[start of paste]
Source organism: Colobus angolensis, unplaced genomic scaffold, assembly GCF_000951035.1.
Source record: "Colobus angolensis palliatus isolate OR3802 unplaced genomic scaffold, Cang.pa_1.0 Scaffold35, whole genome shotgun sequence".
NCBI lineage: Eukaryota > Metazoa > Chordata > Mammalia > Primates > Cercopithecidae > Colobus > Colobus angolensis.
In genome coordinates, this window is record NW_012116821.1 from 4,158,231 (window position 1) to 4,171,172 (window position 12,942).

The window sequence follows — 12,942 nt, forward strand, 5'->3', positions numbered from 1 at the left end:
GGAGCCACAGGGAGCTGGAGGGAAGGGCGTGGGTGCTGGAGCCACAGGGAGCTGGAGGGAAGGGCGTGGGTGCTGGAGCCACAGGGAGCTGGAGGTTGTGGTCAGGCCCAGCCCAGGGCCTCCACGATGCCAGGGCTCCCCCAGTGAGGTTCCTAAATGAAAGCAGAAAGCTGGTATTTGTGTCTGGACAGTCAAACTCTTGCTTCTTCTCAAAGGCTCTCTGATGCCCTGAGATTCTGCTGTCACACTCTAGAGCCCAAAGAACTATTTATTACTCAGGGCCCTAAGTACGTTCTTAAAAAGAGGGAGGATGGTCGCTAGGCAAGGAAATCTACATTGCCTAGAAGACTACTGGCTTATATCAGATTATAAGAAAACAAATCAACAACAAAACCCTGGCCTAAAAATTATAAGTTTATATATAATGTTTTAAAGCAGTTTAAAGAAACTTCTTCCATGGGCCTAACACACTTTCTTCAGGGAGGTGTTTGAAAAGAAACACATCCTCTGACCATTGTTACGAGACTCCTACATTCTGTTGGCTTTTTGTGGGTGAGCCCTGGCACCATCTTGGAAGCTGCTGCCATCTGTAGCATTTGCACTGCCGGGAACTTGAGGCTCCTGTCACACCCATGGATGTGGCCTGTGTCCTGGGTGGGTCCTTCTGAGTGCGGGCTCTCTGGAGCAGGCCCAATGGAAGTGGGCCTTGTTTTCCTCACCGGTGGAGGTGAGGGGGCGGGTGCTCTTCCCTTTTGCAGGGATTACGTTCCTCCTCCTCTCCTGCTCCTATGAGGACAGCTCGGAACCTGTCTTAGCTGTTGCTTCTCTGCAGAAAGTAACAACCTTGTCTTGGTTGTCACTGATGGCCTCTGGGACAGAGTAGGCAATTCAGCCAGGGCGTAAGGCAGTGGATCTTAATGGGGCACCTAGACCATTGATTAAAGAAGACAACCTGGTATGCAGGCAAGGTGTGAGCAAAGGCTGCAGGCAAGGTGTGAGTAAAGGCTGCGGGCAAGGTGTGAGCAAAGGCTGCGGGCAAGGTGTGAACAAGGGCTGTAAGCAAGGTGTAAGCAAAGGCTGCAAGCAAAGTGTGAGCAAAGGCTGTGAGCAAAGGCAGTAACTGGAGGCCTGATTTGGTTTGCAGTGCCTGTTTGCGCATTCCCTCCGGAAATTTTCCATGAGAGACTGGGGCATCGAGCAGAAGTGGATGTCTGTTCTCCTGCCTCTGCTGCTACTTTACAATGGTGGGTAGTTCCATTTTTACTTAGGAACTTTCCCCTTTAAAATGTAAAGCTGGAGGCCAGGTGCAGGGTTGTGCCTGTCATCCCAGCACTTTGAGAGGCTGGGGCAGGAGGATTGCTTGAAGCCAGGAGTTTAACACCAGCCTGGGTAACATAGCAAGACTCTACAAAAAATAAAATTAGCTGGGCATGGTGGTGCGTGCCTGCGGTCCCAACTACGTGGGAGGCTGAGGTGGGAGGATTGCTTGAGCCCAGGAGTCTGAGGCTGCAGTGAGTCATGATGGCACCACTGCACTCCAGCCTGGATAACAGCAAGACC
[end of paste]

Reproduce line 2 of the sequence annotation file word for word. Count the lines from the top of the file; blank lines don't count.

Source record: "Colobus angolensis palliatus isolate OR3802 unplaced genomic scaffold, Cang.pa_1.0 Scaffold35, whole genome shotgun sequence".